ctnewsjunkie file photo
State Capitol dome as seen through the Legislative Office Building (ctnewsjunkie file photo)

HARTFORD, CT –  As the number of Connecticut residents testing positive for the novel coronavirus continues to increase, legislative leaders decided to postpone the legislative session until at least April 13.

Eleven days ago legislative leaders shut down the state Capitol, Legislative Office Building, and Old State House, and expected to keep them closed to the public until March 30. On Monday they reassessed the situation and decided to keep the buildings closed another two weeks.

In a joint statement, Speaker of the House Joe Aresimowicz, Senate President Martin Looney, House Majority Leader Matt Ritter, Senate Majority Leader Bob Duff, House Minority Leader Themis Klarides, and Senate Minority Leader Len Fasano said:

“The General Assembly will continue to postpone all committee meetings, public hearings, and other legislative business until April 13. Protecting Connecticut residents during this public health emergency is our priority during this time and we will be in constant communication to determine if any further action needs to be taken.”

The General Assembly must adjourn on May 6.

Since they recessed on March 11, at least one member of the House of Representatives has tested positive, and Gov. Ned Lamont banned gatherings of more than 50 people.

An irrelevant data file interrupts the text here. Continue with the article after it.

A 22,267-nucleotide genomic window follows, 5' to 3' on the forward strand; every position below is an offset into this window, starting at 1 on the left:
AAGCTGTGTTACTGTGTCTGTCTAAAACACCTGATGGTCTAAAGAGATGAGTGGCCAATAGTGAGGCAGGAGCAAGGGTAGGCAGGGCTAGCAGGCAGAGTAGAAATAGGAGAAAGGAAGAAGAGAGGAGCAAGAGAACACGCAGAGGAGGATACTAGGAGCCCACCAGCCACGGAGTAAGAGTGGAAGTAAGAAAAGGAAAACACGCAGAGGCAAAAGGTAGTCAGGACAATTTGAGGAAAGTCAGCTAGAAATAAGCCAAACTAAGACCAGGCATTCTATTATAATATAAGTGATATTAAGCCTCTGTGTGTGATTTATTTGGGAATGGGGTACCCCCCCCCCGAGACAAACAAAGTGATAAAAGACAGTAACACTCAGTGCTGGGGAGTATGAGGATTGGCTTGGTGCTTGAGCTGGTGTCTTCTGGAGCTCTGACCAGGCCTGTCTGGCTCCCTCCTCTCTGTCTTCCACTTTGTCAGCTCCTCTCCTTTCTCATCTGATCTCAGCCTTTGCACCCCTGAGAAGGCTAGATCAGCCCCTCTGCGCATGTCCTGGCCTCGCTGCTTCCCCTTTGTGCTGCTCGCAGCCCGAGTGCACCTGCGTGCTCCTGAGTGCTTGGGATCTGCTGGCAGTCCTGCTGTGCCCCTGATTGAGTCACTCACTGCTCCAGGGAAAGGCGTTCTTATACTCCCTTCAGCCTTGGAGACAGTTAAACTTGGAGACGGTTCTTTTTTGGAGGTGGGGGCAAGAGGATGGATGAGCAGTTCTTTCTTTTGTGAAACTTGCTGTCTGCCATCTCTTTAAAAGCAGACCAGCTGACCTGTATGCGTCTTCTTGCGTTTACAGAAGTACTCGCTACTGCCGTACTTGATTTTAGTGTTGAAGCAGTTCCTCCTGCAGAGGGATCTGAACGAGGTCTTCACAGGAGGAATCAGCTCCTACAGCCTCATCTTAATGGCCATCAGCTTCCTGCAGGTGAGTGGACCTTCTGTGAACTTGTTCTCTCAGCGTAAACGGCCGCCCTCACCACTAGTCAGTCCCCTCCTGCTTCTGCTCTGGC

There are 151 lawmakers in the House and 36 in the Senate.

Legislative leaders have been on daily conference calls with each other or their respective caucuses discussing the situation.

Looney said that if the legislature ever gets back to the point of legislating, they will have to decide whether to do a truncated committee process or focus on several emergency certified bills that won’t get a public hearing.

“It’s too soon to tell,” Looney said.

Fasano said Lamont’s staff has done a great job communicating with legislative leadership and they’ve been apprised of Lamont’s decisions about how he’s operating the state.

Under an emergency, Lamont has broad and sweeping powers to act unilaterally.

Klarides said she’s fine with how things are currently being handled by the Lamont administration.

“At this moment the executive order is the fastest way to get anything done,” Klarides said Monday.

Lamont has signed 11 executive orders since declaring a state of emergency.

She said legislative leaders have been given input into how the administration should proceed.

“We have daily contact with his administration,” she added.